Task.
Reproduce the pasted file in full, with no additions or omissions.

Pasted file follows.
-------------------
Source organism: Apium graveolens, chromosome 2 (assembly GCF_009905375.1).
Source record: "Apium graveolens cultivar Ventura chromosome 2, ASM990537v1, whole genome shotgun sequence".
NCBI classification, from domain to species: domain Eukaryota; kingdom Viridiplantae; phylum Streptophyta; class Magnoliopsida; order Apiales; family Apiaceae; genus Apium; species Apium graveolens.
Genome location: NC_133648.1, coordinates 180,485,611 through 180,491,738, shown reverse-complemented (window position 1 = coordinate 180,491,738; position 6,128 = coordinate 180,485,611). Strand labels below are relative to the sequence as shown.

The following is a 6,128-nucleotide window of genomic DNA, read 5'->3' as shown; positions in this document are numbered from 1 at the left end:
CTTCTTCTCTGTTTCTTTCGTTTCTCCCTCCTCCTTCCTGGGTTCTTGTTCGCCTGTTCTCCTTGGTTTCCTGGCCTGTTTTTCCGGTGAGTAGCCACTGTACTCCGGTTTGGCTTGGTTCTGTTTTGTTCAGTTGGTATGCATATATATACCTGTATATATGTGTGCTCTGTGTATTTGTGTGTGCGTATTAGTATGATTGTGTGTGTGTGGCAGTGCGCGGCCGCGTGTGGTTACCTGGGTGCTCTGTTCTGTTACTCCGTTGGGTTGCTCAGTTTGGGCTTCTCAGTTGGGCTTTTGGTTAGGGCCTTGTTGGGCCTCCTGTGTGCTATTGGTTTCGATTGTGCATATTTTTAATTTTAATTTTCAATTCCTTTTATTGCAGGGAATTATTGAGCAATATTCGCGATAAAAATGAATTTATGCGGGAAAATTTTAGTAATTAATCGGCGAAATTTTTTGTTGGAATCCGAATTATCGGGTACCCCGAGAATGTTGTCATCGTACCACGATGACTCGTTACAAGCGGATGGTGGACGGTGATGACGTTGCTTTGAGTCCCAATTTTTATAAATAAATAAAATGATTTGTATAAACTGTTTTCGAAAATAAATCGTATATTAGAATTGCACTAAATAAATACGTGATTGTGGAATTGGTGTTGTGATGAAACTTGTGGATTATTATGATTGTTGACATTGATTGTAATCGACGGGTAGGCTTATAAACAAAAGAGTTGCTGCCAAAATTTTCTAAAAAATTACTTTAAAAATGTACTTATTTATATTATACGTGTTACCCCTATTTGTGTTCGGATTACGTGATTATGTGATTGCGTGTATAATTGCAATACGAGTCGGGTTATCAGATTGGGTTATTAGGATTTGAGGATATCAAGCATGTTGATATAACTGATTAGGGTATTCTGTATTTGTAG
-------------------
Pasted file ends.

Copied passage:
Source organism: Apium graveolens, chromosome 2 (assembly GCF_009905375.1).
Source record: "Apium graveolens cultivar Ventura chromosome 2, ASM990537v1, whole genome shotgun sequence".
NCBI classification, from domain to species: domain Eukaryota; kingdom Viridiplantae; phylum Streptophyta; class Magnoliopsida; order Apiales; family Apiaceae; genus Apium; species Apium graveolens.
Genome location: NC_133648.1, coordinates 180,485,611 through 180,491,738, shown reverse-complemented (window position 1 = coordinate 180,491,738; position 6,128 = coordinate 180,485,611). Strand labels below are relative to the sequence as shown.

The following is a 6,128-nucleotide window of genomic DNA, read 5'->3' as shown; positions in this document are numbered from 1 at the left end:
CTTCTTCTCTGTTTCTTTCGTTTCTCCCTCCTCCTTCCTGGGTTCTTGTTCGCCTGTTCTCCTTGGTTTCCTGGCCTGTTTTTCCGGTGAGTAGCCACTGTACTCCGGTTTGGCTTGGTTCTGTTTTGTTCAGTTGGTATGCATATATATACCTGTATATATGTGTGCTCTGTGTATTTGTGTGTGCGTATTAGTATGATTGTGTGTGTGTGGCAGTGCGCGGCCGCGTGTGGTTACCTGGGTGCTCTGTTCTGTTACTCCGTTGGGTTGCTCAGTTTGGGCTTCTCAGTTGGGCTTTTGGTTAGGGCCTTGTTGGGCCTCCTGTGTGCTATTGGTTTCGATTGTGCATATTTTTAATTTTAATTTTCAATTCCTTTTATTGCAGGGAATTATTGAGCAATATTCGCGATAAAAATGAATTTATGCGGGAAAATTTTAGTAATTAATCGGCGAAATTTTTTGTTGGAATCCGAATTATCGGGTACCCCGAGAATGTTGTCATCGTACCACGATGACTCGTTACAAGCGGATGGTGGACGGTGATGACGTTGCTTTGAGTCCCAATTTTTATAAATAAATAAAATGATTTGTATAAACTGTTTTCGAAAATAAATCGTATATTAGAATTGCACTAAATAAATACGTGATTGTGGAATTGGTGTTGTGATGAAACTTGTGGATTATTATGATTGTTGACATTGATTGTAATCGACGGGTAGGCTTATAAACAAAAGAGTTGCTGCCAAAATTTTCTAAAAAATTACTTTAAAAATGTACTTATTTATATTATACGTGTTACCCCTATTTGTGTTCGGATTACGTGATTATGTGATTGCGTGTATAATTGCAATACGAGTCGGGTTATCAGATTGGGTTATTAGGATTTGAGGATATCAAGCATGTTGATATAACTGATTAGGGTATTCTGTATTTGTAG